Pentagon Channel Documentary Focuses on Storied ‘Old Guard’
By David Mays
Special to American Forces Press Service
WASHINGTON, Dec. 26, 2006 They are the very public face of ultimate military discipline. They wow stadiums packed with football fans with complex rifle drills. They honor fallen comrades with solemn processions. They guard the Tomb of the Unknowns around the clock at Arlington National Cemetery, and on Dec. 15, they gave outgoing Defense Secretary Donald H. Rumsfeld a full-honors farewell ceremony on the Pentagon parade field.
Despite their high-profile mission, many people, even those who serve in the military, have little idea what goes into becoming a member of this elite unit. That’s why the Pentagon Channel is devoting its latest half-hour “Recon” documentary to the 3rd United States Infantry Regiment -- the Army’s “Old Guard.”
The show will debut Dec. 29 at noon Eastern Time and will be repeated throughout January. It will also be available via podcast, vodcast and video on demand.
“We’re a very unique organization,” said Col. Robert Pricone, the 3rd Guard’s commanding officer. “We’ve got a very diverse mission set, and we operate in the very sensitive environment of the National Capital Region.”
The unit is one of the Army’s most challenging assignments to secure. “I tried three times to get in,” said Pentagon Channel News anchor Staff Sgt. Jake Newman, who once served with the Old Guard as one of the unit’s few broadcasters. Applicants must meet rigorous requirements. Men must be at least 5 feet, 10 inches tall, and women must be at least 5 feet, 8 inches. High scores on both general technical and physical training tests are also mandated. Once candidates are chosen for an Old Guard assignment, they must undergo a month of intensive regimental training.
“I’ve heard about it my whole life,” said Spc. John Ball, a watchman on the Old Guard’s Presidential Salute Battery. “It’s a prestigious unit, and I just wanted to be part of the best.”
The Pentagon Channel takes viewers inside the Old Guard’s headquarters at Fort Myer, Va., adjacent to Arlington National Cemetery, where the Regiment’s Caisson Unit ceremoniously transports caskets of fallen servicemembers to their final resting place.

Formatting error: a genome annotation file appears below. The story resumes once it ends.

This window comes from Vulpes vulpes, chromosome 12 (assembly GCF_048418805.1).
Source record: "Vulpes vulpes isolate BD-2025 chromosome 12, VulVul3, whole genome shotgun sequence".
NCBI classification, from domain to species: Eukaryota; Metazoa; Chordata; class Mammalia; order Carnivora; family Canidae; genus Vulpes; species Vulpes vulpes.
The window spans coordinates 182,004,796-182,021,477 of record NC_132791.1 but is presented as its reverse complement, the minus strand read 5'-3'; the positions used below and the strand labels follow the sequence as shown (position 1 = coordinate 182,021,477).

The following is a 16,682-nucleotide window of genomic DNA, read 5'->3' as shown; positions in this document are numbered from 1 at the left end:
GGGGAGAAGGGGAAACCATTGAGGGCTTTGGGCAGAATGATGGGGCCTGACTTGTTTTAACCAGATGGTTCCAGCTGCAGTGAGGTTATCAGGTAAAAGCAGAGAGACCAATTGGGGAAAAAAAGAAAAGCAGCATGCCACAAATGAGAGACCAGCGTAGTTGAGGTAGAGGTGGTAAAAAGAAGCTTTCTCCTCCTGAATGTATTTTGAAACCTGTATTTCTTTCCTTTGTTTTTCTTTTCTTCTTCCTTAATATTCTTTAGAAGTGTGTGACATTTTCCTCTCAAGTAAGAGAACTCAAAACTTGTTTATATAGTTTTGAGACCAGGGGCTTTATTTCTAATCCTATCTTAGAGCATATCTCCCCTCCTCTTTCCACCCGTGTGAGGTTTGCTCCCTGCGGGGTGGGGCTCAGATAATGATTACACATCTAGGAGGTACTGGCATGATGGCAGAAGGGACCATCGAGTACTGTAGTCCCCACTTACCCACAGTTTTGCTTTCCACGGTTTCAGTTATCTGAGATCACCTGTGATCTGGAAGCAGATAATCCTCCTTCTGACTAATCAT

“It’s just so much an honor, being the person to present that flag to that family,” said Command Sgt. Maj. Craig Robertson. “Knowing that that soldier that you are laying to rest has served this country well and gave so much for this nation, and to be part of that is so much an honor.”
The documentary exposes viewers to little-known facts about the Old Guard, such as that it is the only Army unit allowed to march with fixed bayonets. This Recon program also explores the regiment’s specialty platoons, who perform painstakingly meticulous missions and wear unconventional uniforms such as those originally designed by Gen. George Washington during the Revolutionary War era.
Pentagon Channel crews also were invited to tape sentinels at the Tomb of the Unknowns after cemetery visiting hours, when rules for keeping watch are much different from those in place when tourists are there during the day. Viewers will learn fascinating details about the stunningly precise rules Old Guard soldiers must follow as they perform their various duties.
The Pentagon Channel had the rare opportunity to videotape Old Guard service members as they practiced maneuvers under the extraordinarily demanding eyes of drill masters.
“Typically, we lose more than half the soldiers coming through the training cycle,” said Sgt. 1st Class Brent Thompson. “Every once in a while, you have soldiers that have the ability to pick it up pretty quickly and pick up on what we do, and some just will never get it.”
Pvt. Christopher Boovier, who is training to join the Old Guard, hopes he’s among that first group of soldiers. “I mean all the guys are cool, but if you can’t cut it, you can’t cut it,” he said. “I’m hoping that I get on. … Stuff happens sometimes, but I’m pretty confident.”